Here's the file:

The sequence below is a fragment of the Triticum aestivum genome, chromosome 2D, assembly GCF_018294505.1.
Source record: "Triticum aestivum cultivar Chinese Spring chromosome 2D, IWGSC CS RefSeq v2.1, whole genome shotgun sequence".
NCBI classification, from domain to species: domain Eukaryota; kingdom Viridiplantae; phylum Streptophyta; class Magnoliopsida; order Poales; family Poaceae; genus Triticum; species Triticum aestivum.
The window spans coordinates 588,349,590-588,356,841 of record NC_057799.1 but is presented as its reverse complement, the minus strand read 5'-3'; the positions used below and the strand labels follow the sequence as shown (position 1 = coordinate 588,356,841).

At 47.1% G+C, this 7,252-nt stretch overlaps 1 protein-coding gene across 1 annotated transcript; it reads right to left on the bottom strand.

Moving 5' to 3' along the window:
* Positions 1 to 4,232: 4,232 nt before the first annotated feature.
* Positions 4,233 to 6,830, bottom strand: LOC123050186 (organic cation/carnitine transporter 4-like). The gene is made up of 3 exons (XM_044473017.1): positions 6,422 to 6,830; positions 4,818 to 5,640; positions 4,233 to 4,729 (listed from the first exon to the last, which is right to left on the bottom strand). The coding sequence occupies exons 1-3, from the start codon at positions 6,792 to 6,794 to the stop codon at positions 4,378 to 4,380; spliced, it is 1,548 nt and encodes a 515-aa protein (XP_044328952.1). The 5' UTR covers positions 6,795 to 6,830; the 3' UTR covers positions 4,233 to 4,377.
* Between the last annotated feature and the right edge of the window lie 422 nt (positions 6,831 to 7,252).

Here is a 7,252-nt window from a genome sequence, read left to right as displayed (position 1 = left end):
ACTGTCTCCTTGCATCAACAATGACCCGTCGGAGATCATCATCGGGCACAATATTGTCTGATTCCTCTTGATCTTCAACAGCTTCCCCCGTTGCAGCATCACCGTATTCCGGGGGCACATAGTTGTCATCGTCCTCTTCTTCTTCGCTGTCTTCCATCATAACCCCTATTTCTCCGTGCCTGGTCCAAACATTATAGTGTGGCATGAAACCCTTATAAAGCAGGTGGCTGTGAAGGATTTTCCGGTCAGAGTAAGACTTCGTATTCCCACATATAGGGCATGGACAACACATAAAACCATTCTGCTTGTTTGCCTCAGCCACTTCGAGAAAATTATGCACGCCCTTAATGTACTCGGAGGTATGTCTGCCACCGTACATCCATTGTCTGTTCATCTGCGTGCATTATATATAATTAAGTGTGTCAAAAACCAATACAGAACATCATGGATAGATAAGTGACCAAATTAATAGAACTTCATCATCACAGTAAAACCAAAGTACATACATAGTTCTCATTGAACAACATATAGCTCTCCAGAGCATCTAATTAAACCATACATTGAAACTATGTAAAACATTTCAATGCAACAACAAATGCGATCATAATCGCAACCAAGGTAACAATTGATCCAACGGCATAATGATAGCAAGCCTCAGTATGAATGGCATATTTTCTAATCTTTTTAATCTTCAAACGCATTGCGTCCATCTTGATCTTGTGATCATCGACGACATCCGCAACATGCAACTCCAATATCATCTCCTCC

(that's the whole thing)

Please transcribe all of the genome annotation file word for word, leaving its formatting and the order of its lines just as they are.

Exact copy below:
The sequence below is a fragment of the Triticum aestivum genome, chromosome 2D, assembly GCF_018294505.1.
Source record: "Triticum aestivum cultivar Chinese Spring chromosome 2D, IWGSC CS RefSeq v2.1, whole genome shotgun sequence".
NCBI classification, from domain to species: domain Eukaryota; kingdom Viridiplantae; phylum Streptophyta; class Magnoliopsida; order Poales; family Poaceae; genus Triticum; species Triticum aestivum.
The window spans coordinates 588,349,590-588,356,841 of record NC_057799.1 but is presented as its reverse complement, the minus strand read 5'-3'; the positions used below and the strand labels follow the sequence as shown (position 1 = coordinate 588,356,841).

At 47.1% G+C, this 7,252-nt stretch overlaps 1 protein-coding gene across 1 annotated transcript; it reads right to left on the bottom strand.

Moving 5' to 3' along the window:
* Positions 1 to 4,232: 4,232 nt before the first annotated feature.
* Positions 4,233 to 6,830, bottom strand: LOC123050186 (organic cation/carnitine transporter 4-like). The gene is made up of 3 exons (XM_044473017.1): positions 6,422 to 6,830; positions 4,818 to 5,640; positions 4,233 to 4,729 (listed from the first exon to the last, which is right to left on the bottom strand). The coding sequence occupies exons 1-3, from the start codon at positions 6,792 to 6,794 to the stop codon at positions 4,378 to 4,380; spliced, it is 1,548 nt and encodes a 515-aa protein (XP_044328952.1). The 5' UTR covers positions 6,795 to 6,830; the 3' UTR covers positions 4,233 to 4,377.
* Between the last annotated feature and the right edge of the window lie 422 nt (positions 6,831 to 7,252).

Here is a 7,252-nt window from a genome sequence, read left to right as displayed (position 1 = left end):
ACTGTCTCCTTGCATCAACAATGACCCGTCGGAGATCATCATCGGGCACAATATTGTCTGATTCCTCTTGATCTTCAACAGCTTCCCCCGTTGCAGCATCACCGTATTCCGGGGGCACATAGTTGTCATCGTCCTCTTCTTCTTCGCTGTCTTCCATCATAACCCCTATTTCTCCGTGCCTGGTCCAAACATTATAGTGTGGCATGAAACCCTTATAAAGCAGGTGGCTGTGAAGGATTTTCCGGTCAGAGTAAGACTTCGTATTCCCACATATAGGGCATGGACAACACATAAAACCATTCTGCTTGTTTGCCTCAGCCACTTCGAGAAAATTATGCACGCCCTTAATGTACTCGGAGGTATGTCTGCCACCGTACATCCATTGTCTGTTCATCTGCGTGCATTATATATAATTAAGTGTGTCAAAAACCAATACAGAACATCATGGATAGATAAGTGACCAAATTAATAGAACTTCATCATCACAGTAAAACCAAAGTACATACATAGTTCTCATTGAACAACATATAGCTCTCCAGAGCATCTAATTAAACCATACATTGAAACTATGTAAAACATTTCAATGCAACAACAAATGCGATCATAATCGCAACCAAGGTAACAATTGATCCAACGGCATAATGATAGCAAGCCTCAGTATGAATGGCATATTTTCTAATCTTTTTAATCTTCAAACGCATTGCGTCCATCTTGATCTTGTGATCATCGACGACATCCGCAACATGCAACTCCAATATCATCTCCTCC